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Steven Fleming

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10 Points of a Bicycling Architecture

01:00 - 9 December, 2014
10 Points of a Bicycling Architecture, © Steven Fleming and Charlotte Morton
© Steven Fleming and Charlotte Morton

A revolution is occurring in street design. New York, arguably the world’s bellwether city, has let everyday citizens cycle for transport. They have done that by designating one lane on most Avenues to bicyclists only, with barriers to protect them from traffic.

Now hundreds of cities are rejigging to be bicycle-friendly, while in New York there is a sense that more change is afoot. Many New Yorkers would prefer if their city were more like Copenhagen where 40% of all trips are by bike. But then Copenhagen wants more as well. Where does this stop?

If you consider that we are talking about a mode of transport that whips our hearts into shape, funnels many more people down streets than can be funneled in cars, has no pollution, and costs governments and individuals an absolute pittance, you wont ask where it stops, but how close to 100% the bike modal share can possibly go and what we must do to achieve that.

© Steven Fleming and Charlotte Morton © Steven Fleming and Charlotte Morton © Steven Fleming and Charlotte Morton Steven Fleming and Charlotte Morton's proposal for the Frederick Douglass Houses in New York. Image © Steven Fleming and Charlotte Morton + 12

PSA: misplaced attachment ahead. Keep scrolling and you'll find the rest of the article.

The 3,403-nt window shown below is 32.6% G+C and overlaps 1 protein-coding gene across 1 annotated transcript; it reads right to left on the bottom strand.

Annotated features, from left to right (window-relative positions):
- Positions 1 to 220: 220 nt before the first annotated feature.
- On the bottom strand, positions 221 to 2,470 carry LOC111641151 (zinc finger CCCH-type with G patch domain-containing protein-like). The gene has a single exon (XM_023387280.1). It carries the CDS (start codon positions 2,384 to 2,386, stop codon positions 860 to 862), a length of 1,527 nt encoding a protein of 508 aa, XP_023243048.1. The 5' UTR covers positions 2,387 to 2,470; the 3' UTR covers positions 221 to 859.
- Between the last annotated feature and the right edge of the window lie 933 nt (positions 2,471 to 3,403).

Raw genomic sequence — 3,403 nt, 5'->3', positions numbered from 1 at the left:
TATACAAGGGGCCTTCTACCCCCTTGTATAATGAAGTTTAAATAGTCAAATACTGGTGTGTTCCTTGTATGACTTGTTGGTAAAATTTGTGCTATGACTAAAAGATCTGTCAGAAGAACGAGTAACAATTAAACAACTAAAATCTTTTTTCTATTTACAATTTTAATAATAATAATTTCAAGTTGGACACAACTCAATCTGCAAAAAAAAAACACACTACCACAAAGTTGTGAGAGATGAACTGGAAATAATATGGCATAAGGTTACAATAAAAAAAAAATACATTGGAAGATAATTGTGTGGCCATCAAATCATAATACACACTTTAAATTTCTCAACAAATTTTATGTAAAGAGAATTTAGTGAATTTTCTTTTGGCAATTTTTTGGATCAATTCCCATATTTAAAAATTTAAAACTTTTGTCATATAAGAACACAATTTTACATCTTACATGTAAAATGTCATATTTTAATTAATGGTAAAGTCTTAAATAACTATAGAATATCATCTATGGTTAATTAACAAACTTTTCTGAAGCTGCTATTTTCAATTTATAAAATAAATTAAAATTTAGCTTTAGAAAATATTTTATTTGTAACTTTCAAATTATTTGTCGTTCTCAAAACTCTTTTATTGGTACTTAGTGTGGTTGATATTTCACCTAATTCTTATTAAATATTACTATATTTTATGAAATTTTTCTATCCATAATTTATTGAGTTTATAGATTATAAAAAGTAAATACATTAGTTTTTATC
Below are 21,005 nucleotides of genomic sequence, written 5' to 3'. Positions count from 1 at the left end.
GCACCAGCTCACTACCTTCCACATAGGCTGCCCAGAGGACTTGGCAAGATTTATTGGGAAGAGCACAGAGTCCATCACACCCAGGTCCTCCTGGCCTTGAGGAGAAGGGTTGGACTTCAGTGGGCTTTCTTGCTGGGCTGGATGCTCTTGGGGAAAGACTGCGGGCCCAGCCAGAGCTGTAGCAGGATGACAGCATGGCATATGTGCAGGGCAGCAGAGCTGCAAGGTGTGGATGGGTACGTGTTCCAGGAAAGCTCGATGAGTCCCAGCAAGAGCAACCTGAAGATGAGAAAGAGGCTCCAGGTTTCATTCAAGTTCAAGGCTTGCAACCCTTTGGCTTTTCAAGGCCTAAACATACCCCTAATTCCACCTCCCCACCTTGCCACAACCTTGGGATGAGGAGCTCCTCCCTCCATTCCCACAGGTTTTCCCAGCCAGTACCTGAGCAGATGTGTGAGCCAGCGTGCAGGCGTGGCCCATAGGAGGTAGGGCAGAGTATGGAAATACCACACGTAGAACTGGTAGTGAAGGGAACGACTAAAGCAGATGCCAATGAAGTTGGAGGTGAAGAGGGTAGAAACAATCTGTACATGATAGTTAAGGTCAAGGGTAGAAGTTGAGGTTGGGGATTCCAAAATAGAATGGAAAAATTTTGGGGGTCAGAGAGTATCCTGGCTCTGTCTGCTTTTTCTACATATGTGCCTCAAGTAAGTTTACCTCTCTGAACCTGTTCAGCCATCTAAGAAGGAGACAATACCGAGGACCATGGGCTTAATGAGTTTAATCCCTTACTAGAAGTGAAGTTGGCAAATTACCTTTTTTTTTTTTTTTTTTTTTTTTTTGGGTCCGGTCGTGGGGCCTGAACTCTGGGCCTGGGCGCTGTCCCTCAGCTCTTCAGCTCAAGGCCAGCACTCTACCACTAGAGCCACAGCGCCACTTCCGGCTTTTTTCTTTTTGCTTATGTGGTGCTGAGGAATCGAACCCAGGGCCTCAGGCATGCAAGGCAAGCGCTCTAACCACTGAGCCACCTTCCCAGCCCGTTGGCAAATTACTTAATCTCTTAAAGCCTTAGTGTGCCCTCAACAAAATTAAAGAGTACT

Toward Cycle Cities: How Architects Must Make Bikes Their Guiding Inspiration

00:00 - 19 September, 2013
Toward Cycle Cities: How Architects Must Make Bikes Their Guiding Inspiration, Bjarke Ingels cycling from the roof of the Danish Pavilion he design for the Shanghai Expo 2010. Image © Philippe Lopez
Bjarke Ingels cycling from the roof of the Danish Pavilion he design for the Shanghai Expo 2010. Image © Philippe Lopez

If Henry Ford were reincarnated as a bike maker, Le Corbusier as an architect of buildings and cities for bikes, and Robert Moses as their bike-loving ally in government, today’s bike plans would be far more ambitious in scope. Ford would be aiming to sell billions of bikes, Corb would be wanting to save the whole world, and, even if it took him a lifetime, Moses would be aiming to leave a permanent mark. 

They would want to give bicycle transport a leg-up, like the leg-up the motorcar received from farmlands being opened for suburban development. So who are our modern-day, bicycle-loving Le Corbusiers? And what, exactly, is their task?